The crypto ecosystem has come under several criticisms in recent years; one of the most notable is the energy-intensive nature of mining digital assets such as Bitcoin. With the world moving towards a green economy, critics have been arguing that Bitcoin’s Proof-of-Work (PoW) consensus has significantly increased the amount of global power consumption.
But is that really the case? According to an estimate by the Cambridge Bitcoin Electricity Consumption Index (CBECI), crypto mining consumes 127.48 terawatt-hours (TWh) per year. While this amount is equivalent to what some countries use annually, it is still a drop in the ocean compared to the energy allocated towards the mining of precious metals.
For instance, gold mining alone consumes around 131.9 TWh, not to mention the emissions from the excavation machines. A recent report by the World Gold Council (WGC) suggested that these emission levels need to be reduced by close to 80% for industry to be in line with the ‘below two degrees celsius’ requirement of the Paris Climate Agreement.
That said, we cannot ignore the fact that mining PoW cryptocurrencies like Bitcoin currently accounts for 0.59% of the total electricity consumption. This is quite a high figure, given that digital assets are still in their nascent stages of innovation. What happens when more people adopt PoW ecosystems?
A Greener Crypto Ecosystem
Despite the ongoing global markets bloodbath, the crypto market cap has been resilient, now well over $1.2 trillion. This calls for stakeholders to start paying more attention towards other investment factors, including the environmental and social aspects. Previously, Bitcoin has come under attack by prominent personalities such as Elon Musk, with Tesla reviewing its move to accept BTC payments unless the industry pivots to renewable energy sources.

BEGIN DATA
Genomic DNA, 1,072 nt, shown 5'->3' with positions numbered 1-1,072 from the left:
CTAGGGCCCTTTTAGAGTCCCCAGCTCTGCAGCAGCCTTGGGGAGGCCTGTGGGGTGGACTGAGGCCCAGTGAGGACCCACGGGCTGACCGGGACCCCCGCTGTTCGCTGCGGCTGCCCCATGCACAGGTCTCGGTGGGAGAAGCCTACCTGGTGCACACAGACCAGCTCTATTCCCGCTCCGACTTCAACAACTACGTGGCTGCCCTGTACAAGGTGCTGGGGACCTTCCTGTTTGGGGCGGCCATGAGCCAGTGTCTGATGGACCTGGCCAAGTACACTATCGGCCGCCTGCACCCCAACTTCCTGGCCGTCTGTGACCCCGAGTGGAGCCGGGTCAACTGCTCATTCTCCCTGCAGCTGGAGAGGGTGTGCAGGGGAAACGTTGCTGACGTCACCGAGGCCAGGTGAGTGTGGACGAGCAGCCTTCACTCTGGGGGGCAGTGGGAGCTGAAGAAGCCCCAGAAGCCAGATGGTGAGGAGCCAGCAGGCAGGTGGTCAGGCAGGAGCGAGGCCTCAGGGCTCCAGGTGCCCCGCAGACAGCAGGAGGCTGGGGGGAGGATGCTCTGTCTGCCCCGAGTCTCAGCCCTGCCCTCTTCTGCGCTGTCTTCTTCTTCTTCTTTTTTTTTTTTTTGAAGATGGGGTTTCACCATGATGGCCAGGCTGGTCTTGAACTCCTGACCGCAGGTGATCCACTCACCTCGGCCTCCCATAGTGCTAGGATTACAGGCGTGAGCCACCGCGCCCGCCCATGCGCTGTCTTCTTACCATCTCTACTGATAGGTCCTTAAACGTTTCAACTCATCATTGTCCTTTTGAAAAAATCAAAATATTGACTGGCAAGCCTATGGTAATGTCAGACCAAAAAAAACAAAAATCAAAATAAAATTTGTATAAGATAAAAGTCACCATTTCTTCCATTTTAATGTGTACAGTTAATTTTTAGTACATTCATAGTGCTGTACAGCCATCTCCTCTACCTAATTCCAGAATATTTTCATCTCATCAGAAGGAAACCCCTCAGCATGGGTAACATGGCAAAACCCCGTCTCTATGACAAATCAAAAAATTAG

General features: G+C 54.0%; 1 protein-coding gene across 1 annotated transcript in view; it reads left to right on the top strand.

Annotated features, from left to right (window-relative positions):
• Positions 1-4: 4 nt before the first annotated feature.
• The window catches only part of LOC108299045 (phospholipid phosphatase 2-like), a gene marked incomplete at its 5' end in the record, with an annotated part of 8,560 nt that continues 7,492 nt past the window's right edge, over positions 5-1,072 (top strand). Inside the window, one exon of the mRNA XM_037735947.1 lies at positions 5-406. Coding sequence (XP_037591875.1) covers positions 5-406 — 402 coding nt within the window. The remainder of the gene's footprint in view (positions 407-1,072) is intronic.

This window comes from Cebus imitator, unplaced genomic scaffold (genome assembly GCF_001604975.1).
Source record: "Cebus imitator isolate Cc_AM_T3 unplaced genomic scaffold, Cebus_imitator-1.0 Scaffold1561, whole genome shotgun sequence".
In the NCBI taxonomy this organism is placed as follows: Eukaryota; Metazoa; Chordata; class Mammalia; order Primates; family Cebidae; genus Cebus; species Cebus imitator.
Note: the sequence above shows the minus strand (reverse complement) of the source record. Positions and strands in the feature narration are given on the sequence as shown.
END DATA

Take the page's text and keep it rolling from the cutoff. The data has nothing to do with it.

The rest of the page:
“When there’s confirmation of reasonable (~50%) clean energy usage by miners with a positive future trend, Tesla will resume allowing bitcoin transactions.” noted Elon back in June 2021.
Following these developments, some innovators in the crypto ecosystems have shifted their focus towards building more energy-efficient blockchains. Ethereum, for example, is in the process of shifting from its Proof-of-Work algorithm to a Proof-of-Stake (PoS) ecosystem. This move will replace the energy-intensive mining machines with on-chain validators, effectively reducing the amount of power required to produce new ETH blocks.
However, from the look of things, it might take longer than expected for the Ethereum PoS merge to happen. Given that it is the leading DeFi and NFT chain, the delay means that most crypto projects will take some time before going fully green. But that does not have to be the case, alternative Layer-1 chains like Qtum are introducing smart contract building ecosystems that use little to no energy.
The Qtum PoS blockchain is one of the pioneer PoS chains to feature an environmental-friendly Dapp building platform. This Layer-1 chain leverages Bitcoin’s UTXO model for security while enabling integrations with several virtual machines, most notably the Ethereum Virtual Machine (EVM). In doing so, Qtum has managed to launch a business-oriented smart contract platform that takes into account Environmental, Social, and Governance factors.
As we usher in the next era of crypto innovations, it is a no-brainer that all involved participants have to put environmental issues at the forefront. This will not only ensure that cryptocurrencies play a role in combating global climate change but attract favour from regulators and die-hard critics who base their argument on energy consumption.
Cryptocurrencies have survived all sorts of attacks over the past decade (fundamental and technical); the energy consumption debacle is not as huge as some people portray it. Infact, the World Economic Forum (WEF) recently posted a blog debunking the narrative; as per the report, the value proposition of crypto assets is far much bigger compared to the energy (input) allocated towards crypto mining.
"We must remember this context of crypto’s value in non-western societies when we discuss crypto’s energy footprint. Crypto uses energy to provide an alternative, borderless and decentralized store of value. In order for crypto to be all of those things, it needs to be transparently distributed to the rest of the world.” reads the report.
That being the case, it makes sense for crypto innovations to use some energy in ensuring ledger continuity and immutability without involving a third party. However, the ultimate solution is for crypto projects to start building on blockchain ecosystems that have already launched green ecosystems.